Cook: 'That's football' says Steelers' Ward
Friday, October 22, 2010
By Ron Cook, Pittsburgh Post-Gazette
Generally speaking, there are two reactions among players to the NFL's new, get-tough policy on hits to the head. Offensive players -- especially wide receivers and running backs -- are in favor of it and welcome the extra protection. Defensive players -- especially linebackers and defensive backs -- think it's ridiculous and worry that the pro game will be ruined.
Then, there is Hines Ward. He is a linebacker trapped in a wide receiver's body. You might think he is conflicted. But he's not. Not even a little bit.
"It's ridiculous," Ward said Thursday. "You can't take the roughness out of football."
The NFL is trying. It fined three players, including Steelers linebacker James Harrison, for hits Sunday that it considered too violent. It has promised to suspend even first-time offenders for vicious hits, beginning with the games Sunday.
"Thing is, they came to training camp this summer and talked to us and said there would be a warning, then a fine, then a suspension," Ward said. "Now they want to skip the first two steps and go right to the suspension. It's wrong."
By now, everybody has seen the hits Sunday. They've been replayed endlessly on television. Harrison knocked Cleveland Browns wide receiver Mohamed Massaquoi out of the game and was fined $75,000 even though he wasn't penalized on the play and Steelers coach Mike Tomlin called it a legal, non-fineable hit. Atlanta Falcons cornerback Dunta Robinson led with his shoulder and had a violent collision with Philadelphia Eagles wide receiver DeSean Jackson, leaving both with head injuries that ended their day. New England Patriots safety Brandon Meriweather leaped head-first at Baltimore Ravens tight end Todd Heap's head and left Heap temporarily dazed. Robinson and Meriweather were fined $50,000 each. Harrison's fine was more because he was fined earlier in the season for trying to corkscrew Tennessee Titans quarterback Vince Young into the ground with a body slam. That was a much more dangerous play than his hit on Massaquoi.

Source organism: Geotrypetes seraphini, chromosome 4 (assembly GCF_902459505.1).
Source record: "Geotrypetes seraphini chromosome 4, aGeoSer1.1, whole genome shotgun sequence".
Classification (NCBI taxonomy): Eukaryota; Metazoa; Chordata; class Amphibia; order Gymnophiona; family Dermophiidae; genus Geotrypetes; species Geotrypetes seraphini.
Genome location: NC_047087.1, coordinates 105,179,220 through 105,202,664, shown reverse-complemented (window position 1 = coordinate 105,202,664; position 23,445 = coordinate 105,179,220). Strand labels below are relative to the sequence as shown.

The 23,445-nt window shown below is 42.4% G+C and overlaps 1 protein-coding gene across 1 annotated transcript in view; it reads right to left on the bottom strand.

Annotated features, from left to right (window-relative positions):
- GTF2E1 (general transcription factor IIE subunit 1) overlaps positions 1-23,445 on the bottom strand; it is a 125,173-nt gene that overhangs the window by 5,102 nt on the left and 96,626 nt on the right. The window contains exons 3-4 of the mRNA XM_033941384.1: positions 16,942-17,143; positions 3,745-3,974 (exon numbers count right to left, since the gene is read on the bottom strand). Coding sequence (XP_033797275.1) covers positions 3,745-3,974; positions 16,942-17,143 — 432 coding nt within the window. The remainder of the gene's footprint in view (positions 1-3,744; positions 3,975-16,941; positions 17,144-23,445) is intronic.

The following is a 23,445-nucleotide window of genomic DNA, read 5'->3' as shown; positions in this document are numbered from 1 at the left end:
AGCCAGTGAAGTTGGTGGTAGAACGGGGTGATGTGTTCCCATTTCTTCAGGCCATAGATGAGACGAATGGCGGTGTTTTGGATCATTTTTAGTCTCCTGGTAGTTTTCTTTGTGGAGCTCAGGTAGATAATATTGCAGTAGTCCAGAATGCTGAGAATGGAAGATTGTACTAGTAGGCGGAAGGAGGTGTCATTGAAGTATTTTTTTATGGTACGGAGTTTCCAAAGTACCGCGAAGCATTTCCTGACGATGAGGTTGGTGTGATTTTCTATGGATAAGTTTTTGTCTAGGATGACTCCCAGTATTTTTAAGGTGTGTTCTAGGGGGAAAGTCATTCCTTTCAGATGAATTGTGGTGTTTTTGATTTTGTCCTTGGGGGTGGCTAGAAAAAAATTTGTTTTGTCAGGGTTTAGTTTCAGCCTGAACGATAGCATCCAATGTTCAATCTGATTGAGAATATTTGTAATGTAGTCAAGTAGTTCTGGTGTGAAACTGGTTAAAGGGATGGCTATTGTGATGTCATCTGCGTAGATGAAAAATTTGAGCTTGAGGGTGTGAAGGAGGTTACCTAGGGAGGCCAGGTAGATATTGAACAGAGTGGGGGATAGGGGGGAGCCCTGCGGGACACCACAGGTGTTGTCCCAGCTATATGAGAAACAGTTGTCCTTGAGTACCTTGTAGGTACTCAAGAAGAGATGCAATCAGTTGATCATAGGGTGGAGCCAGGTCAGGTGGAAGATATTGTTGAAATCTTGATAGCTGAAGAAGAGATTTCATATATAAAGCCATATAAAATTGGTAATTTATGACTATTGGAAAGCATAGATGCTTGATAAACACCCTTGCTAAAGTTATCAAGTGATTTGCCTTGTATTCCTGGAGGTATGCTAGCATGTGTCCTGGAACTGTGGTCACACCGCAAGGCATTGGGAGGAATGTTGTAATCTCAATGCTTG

Ward agreed with many longtime NFL observers that Meriweather's hit was the worst of the bunch. "It was an illegal hit. He jumped into him and led with the crown of his helmet."
But the others?
"That's football," Ward said. "It's a tough game. It has to be the toughest sport out there aside from maybe mixed-martial arts."
Ward knows it from all angles. During his 13-year career, he has taken his share of big hits and has said he has played with concussion-like symptoms. He also has delivered a number of infamous blocks on defenders, among them Rod Woodson, Ed Reed and Bart Scott. In the 2008 season, he broke the jaw of Cincinnati Bengals linebacker Keith Rivers. After the season, the NFL banned that sort of blindside hit. It's known as the Hines Ward rule.
"It's a tough game," Ward said again. "When we sign that contract, we know the risks. You don't have to play if you think it's too rough. We have guys quit in training camp every year because they can't take it. It's not for everybody. But those who play the game know the risks and are willing to take them."